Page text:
Anonymous More than 1 year ago
    Definitely a good read
    Valerian70 More than 1 year ago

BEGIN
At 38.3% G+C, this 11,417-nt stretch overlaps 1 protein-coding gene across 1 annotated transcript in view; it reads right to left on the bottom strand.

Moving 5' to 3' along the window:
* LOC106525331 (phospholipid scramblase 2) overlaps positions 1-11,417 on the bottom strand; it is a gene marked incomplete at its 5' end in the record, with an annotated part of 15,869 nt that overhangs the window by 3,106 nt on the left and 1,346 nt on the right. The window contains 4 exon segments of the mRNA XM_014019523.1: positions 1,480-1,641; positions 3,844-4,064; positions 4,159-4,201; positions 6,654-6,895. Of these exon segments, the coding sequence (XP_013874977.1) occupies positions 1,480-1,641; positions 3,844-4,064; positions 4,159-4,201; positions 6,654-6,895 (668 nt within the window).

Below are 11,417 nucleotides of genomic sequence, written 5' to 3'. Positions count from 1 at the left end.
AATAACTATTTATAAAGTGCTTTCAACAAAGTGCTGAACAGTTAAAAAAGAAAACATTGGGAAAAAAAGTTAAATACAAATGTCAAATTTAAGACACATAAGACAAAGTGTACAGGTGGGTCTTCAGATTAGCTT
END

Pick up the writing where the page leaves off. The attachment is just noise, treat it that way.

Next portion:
Hidden Bodies has none of the impact that You did, but I didn't really expect to as we already know the main character and we know the style of narration already and, sadly, it was those that made You so fresh and enjoyable. Already, Joe is beginning to become an annoyance to the reader and his manipulations this time around are far less subtle and he is clearly nowhere near as clever as he thinks he is. This is in stark contrast to the first novel so it comes as quite a shock to the reader as you do expect, nay anticipate, more of the same. By moving Joe to California there was such a lot of scope to move in a different direction with him, not to rehabilitate him but just do something other than the stalker guy with a penchant for murder. About half way through it actually felt to me like Joe was suffering from locked in syndrome and that everything was merely playing out in his head rather than in reality, that somehow murdering Beck in the previous book had caused a psychotic break and now he was lying drooling in a bed somewhere and this was his fantasy. To be entirely honest this unfounded thought actually made the rest of the book moderately enjoyable and is solely responsible for the middle of the road 3 stars I have given it. The story itself is bitty and far more incredulous than You ever was. I expect to have to suspend a certain amount of belief when reading any book and although I was looking forward to this book I was not expecting it to have any real leaning on reality. Unfortunately it has no relationship to reality at all. From drugged up talk show hosts, to a pair of bizarre twins, to Joe suddenly becoming a genius in his new field it all has a sheen of surreality about it, then again the bulk of the book is set among the uber rich of Hollywood so maybe I shouldn't have been that surprised. You and Providence are great books by Caroline Kepnes but this one definitely doesn't live up to either of them. I wouldn't advise you to avoid reading it but I would warn you that you may it find it ultimately disappointing.